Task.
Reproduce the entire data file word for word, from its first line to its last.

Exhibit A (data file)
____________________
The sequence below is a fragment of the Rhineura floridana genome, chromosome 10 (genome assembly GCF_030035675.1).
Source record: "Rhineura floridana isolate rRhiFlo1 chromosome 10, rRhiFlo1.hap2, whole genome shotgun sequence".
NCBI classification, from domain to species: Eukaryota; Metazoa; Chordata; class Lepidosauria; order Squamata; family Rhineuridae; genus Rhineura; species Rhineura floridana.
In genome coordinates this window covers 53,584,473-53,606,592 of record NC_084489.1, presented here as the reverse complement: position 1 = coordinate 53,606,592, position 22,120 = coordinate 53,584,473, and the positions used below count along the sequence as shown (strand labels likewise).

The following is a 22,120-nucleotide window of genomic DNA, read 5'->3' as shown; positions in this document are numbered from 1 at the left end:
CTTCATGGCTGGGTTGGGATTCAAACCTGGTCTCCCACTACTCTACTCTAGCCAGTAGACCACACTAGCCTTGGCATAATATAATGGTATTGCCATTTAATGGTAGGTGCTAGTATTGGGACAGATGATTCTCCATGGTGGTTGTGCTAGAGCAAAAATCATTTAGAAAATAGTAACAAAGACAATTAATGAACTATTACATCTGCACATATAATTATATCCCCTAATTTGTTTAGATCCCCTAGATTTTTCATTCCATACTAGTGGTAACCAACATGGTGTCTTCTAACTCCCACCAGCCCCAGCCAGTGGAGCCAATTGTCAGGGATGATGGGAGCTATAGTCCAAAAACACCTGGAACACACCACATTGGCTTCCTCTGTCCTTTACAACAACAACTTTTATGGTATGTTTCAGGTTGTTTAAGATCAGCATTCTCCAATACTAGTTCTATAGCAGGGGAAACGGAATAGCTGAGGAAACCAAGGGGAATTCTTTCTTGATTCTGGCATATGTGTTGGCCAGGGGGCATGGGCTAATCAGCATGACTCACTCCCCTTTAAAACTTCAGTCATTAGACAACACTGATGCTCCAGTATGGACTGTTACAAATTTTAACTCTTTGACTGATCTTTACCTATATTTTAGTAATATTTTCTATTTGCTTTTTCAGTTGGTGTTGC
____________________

The sequence below is a fragment of the Rhineura floridana genome, chromosome 10 (genome assembly GCF_030035675.1).
Source record: "Rhineura floridana isolate rRhiFlo1 chromosome 10, rRhiFlo1.hap2, whole genome shotgun sequence".
NCBI classification, from domain to species: Eukaryota; Metazoa; Chordata; class Lepidosauria; order Squamata; family Rhineuridae; genus Rhineura; species Rhineura floridana.
In genome coordinates this window covers 53,584,473-53,606,592 of record NC_084489.1, presented here as the reverse complement: position 1 = coordinate 53,606,592, position 22,120 = coordinate 53,584,473, and the positions used below count along the sequence as shown (strand labels likewise).

The following is a 22,120-nucleotide window of genomic DNA, read 5'->3' as shown; positions in this document are numbered from 1 at the left end:
CTTCATGGCTGGGTTGGGATTCAAACCTGGTCTCCCACTACTCTACTCTAGCCAGTAGACCACACTAGCCTTGGCATAATATAATGGTATTGCCATTTAATGGTAGGTGCTAGTATTGGGACAGATGATTCTCCATGGTGGTTGTGCTAGAGCAAAAATCATTTAGAAAATAGTAACAAAGACAATTAATGAACTATTACATCTGCACATATAATTATATCCCCTAATTTGTTTAGATCCCCTAGATTTTTCATTCCATACTAGTGGTAACCAACATGGTGTCTTCTAACTCCCACCAGCCCCAGCCAGTGGAGCCAATTGTCAGGGATGATGGGAGCTATAGTCCAAAAACACCTGGAACACACCACATTGGCTTCCTCTGTCCTTTACAACAACAACTTTTATGGTATGTTTCAGGTTGTTTAAGATCAGCATTCTCCAATACTAGTTCTATAGCAGGGGAAACGGAATAGCTGAGGAAACCAAGGGGAATTCTTTCTTGATTCTGGCATATGTGTTGGCCAGGGGGCATGGGCTAATCAGCATGACTCACTCCCCTTTAAAACTTCAGTCATTAGACAACACTGATGCTCCAGTATGGACTGTTACAAATTTTAACTCTTTGACTGATCTTTACCTATATTTTAGTAATATTTTCTATTTGCTTTTTCAGTTGGTGTTGC